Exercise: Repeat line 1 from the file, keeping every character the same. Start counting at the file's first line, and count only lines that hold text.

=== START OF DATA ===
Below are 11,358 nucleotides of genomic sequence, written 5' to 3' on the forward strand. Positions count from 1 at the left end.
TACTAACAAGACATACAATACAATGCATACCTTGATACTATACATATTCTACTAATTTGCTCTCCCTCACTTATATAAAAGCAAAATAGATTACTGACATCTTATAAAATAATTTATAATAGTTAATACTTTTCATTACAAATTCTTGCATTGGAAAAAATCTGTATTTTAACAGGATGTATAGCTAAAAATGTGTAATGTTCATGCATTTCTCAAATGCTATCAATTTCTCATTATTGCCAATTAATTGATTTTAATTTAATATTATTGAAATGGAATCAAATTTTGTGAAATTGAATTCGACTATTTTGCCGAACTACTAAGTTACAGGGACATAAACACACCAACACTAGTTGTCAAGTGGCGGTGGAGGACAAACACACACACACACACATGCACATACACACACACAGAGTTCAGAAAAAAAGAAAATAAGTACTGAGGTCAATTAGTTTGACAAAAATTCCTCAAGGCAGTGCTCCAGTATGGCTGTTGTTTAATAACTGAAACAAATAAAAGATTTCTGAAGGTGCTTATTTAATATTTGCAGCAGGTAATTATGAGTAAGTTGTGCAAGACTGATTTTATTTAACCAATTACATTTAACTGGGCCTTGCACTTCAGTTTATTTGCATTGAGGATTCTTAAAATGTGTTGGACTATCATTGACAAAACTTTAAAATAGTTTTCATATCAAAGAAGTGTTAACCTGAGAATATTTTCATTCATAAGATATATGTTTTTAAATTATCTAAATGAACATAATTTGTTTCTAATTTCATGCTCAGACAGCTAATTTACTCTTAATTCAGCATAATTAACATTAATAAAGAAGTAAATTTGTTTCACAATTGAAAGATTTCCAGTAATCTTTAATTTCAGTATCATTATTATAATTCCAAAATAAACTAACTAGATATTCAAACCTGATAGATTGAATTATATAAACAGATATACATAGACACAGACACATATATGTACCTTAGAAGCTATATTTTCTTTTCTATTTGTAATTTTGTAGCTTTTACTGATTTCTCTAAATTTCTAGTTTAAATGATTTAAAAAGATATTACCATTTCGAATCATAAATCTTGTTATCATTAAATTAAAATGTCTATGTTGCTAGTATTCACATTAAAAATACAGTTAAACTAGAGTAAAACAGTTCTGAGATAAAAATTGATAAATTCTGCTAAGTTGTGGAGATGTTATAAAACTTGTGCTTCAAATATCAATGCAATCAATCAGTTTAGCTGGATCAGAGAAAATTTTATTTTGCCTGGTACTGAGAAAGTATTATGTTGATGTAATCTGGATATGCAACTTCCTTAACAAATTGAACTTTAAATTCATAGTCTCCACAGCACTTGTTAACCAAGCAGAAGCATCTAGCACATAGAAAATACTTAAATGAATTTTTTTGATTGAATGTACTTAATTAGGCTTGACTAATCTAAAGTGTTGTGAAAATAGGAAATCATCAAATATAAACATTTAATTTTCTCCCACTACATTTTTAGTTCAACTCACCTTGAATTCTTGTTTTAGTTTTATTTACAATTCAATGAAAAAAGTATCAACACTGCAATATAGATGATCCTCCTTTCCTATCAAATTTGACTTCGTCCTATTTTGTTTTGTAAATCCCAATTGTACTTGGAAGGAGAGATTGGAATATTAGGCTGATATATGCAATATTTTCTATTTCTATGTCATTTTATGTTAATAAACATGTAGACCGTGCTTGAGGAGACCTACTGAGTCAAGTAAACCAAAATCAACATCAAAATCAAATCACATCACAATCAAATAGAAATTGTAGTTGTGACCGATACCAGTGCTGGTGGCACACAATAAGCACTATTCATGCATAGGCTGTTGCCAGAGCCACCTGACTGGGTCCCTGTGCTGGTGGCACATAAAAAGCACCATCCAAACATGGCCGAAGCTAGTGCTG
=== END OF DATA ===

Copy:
Below are 11,358 nucleotides of genomic sequence, written 5' to 3' on the forward strand. Positions count from 1 at the left end.